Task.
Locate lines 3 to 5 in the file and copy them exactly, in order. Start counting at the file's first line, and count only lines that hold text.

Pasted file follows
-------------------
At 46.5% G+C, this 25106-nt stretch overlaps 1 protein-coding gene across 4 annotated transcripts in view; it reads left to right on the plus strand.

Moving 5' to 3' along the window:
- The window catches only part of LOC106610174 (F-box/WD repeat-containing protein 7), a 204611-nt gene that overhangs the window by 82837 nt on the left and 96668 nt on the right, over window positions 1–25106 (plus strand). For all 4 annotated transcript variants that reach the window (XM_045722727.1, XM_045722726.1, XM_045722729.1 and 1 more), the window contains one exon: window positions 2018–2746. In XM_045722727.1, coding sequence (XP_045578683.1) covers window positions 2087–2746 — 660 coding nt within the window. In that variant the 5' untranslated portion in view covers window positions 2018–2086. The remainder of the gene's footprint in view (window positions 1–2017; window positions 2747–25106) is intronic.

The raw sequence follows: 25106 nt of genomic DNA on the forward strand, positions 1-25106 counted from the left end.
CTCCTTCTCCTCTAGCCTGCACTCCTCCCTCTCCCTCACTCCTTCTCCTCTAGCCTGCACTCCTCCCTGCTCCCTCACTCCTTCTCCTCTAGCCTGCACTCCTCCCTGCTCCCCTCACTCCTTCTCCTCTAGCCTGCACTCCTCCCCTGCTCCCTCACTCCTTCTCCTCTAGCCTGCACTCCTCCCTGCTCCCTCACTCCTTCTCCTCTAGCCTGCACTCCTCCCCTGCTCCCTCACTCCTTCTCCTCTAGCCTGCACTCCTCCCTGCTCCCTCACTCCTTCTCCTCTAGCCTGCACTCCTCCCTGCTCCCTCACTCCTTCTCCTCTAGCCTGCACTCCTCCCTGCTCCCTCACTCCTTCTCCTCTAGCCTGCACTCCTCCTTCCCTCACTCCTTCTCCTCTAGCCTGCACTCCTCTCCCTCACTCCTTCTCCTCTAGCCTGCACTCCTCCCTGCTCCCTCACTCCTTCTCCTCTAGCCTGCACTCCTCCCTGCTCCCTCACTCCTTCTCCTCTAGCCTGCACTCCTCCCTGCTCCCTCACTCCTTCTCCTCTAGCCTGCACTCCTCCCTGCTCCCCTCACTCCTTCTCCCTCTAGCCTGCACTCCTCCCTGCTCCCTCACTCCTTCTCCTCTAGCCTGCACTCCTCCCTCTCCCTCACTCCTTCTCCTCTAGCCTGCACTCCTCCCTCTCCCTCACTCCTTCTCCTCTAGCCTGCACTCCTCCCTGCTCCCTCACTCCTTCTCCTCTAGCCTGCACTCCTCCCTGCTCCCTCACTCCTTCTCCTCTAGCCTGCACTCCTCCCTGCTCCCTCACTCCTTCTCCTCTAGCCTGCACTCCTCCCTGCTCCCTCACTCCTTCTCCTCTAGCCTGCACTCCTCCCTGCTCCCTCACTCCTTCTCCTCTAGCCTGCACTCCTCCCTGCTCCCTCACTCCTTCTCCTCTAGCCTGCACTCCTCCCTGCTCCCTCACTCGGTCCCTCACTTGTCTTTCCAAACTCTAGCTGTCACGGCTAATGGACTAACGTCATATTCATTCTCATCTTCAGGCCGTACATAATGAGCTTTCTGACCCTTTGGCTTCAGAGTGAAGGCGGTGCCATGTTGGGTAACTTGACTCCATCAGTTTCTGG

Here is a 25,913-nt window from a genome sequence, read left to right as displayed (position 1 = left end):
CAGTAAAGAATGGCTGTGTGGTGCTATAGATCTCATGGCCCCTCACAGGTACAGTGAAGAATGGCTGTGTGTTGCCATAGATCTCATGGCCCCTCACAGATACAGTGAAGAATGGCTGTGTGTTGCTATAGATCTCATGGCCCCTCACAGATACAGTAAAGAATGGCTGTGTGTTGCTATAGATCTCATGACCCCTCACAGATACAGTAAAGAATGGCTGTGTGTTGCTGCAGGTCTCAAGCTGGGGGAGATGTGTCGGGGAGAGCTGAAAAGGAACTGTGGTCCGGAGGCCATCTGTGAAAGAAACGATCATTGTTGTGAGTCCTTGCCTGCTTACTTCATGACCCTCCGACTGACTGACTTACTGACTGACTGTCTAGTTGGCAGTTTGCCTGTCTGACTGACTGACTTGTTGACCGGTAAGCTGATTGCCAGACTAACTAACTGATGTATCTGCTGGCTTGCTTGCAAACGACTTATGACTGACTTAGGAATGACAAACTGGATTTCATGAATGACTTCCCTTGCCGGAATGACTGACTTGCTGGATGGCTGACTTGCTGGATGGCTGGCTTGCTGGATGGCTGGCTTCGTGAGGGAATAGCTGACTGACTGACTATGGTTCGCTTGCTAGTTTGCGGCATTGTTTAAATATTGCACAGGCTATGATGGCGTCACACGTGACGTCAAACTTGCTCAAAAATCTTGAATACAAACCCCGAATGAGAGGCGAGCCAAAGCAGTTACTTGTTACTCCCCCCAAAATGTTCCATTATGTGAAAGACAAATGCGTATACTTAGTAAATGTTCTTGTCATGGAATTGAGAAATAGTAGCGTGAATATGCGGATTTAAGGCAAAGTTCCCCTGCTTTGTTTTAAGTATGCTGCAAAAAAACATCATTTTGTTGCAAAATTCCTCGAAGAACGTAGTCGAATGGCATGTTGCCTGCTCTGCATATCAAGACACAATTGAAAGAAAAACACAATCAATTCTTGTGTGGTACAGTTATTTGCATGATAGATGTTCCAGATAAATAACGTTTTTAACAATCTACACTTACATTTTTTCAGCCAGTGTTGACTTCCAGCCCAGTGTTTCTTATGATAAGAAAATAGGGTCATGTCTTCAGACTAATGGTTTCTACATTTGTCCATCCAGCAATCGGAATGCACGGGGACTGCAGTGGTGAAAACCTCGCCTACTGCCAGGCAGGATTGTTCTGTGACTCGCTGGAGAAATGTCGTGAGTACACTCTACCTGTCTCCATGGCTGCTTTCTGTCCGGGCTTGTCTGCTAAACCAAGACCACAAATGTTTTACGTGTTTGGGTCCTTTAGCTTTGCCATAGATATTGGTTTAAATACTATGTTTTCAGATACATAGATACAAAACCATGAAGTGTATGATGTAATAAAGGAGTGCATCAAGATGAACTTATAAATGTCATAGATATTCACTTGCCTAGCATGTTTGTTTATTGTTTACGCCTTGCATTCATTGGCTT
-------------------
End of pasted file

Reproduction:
- The window catches only part of LOC106610174 (F-box/WD repeat-containing protein 7), a 204611-nt gene that overhangs the window by 82837 nt on the left and 96668 nt on the right, over window positions 1–25106 (plus strand). For all 4 annotated transcript variants that reach the window (XM_045722727.1, XM_045722726.1, XM_045722729.1 and 1 more), the window contains one exon: window positions 2018–2746. In XM_045722727.1, coding sequence (XP_045578683.1) covers window positions 2087–2746 — 660 coding nt within the window. In that variant the 5' untranslated portion in view covers window positions 2018–2086. The remainder of the gene's footprint in view (window positions 1–2017; window positions 2747–25106) is intronic.

The raw sequence follows: 25106 nt of genomic DNA on the forward strand, positions 1-25106 counted from the left end.
CTCCTTCTCCTCTAGCCTGCACTCCTCCCTCTCCCTCACTCCTTCTCCTCTAGCCTGCACTCCTCCCTGCTCCCTCACTCCTTCTCCTCTAGCCTGCACTCCTCCCTGCTCCCCTCACTCCTTCTCCTCTAGCCTGCACTCCTCCCCTGCTCCCTCACTCCTTCTCCTCTAGCCTGCACTCCTCCCTGCTCCCTCACTCCTTCTCCTCTAGCCTGCACTCCTCCCCTGCTCCCTCACTCCTTCTCCTCTAGCCTGCACTCCTCCCTGCTCCCTCACTCCTTCTCCTCTAGCCTGCACTCCTCCCTGCTCCCTCACTCCTTCTCCTCTAGCCTGCACTCCTCCCTGCTCCCTCACTCCTTCTCCTCTAGCCTGCACTCCTCCTTCCCTCACTCCTTCTCCTCTAGCCTGCACTCCTCTCCCTCACTCCTTCTCCTCTAGCCTGCACTCCTCCCTGCTCCCTCACTCCTTCTCCTCTAGCCTGCACTCCTCCCTGCTCCCTCACTCCTTCTCCTCTAGCCTGCACTCCTCCCTGCTCCCTCACTCCTTCTCCTCTAGCCTGCACTCCTCCCTGCTCCCCTCACTCCTTCTCCCTCTAGCCTGCACTCCTCCCTGCTCCCTCACTCCTTCTCCTCTAGCCTGCACTCCTCCCTCTCCCTCACTCCTTCTCCTCTAGCCTGCACTCCTCCCTCTCCCTCACTCCTTCTCCTCTAGCCTGCACTCCTCCCTGCTCCCTCACTCCTTCTCCTCTAGCCTGCACTCCTCCCTGCTCCCTCACTCCTTCTCCTCTAGCCTGCACTCCTCCCTGCTCCCTCACTCCTTCTCCTCTAGCCTGCACTCCTCCCTGCTCCCTCACTCCTTCTCCTCTAGCCTGCACTCCTCCCTGCTCCCTCACTCCTTCTCCTCTAGCCTGCACTCCTCCCTGCTCCCTCACTCCTTCTCCTCTAGCCTGCACTCCTCCCTGCTCCCTCACTCGGTCCCTCACTTGTCTTTCCAAACTCTAGCTGTCACGGCTAATGGACTAACGTCATATTCATTCTCATCTTCAGGCCGTACATAATGAGCTTTCTGACCCTTTGGCTTCAGAGTGAAGGCGGTGCCATGTTGGGTAACTTGACTCCATCAGTTTCTGG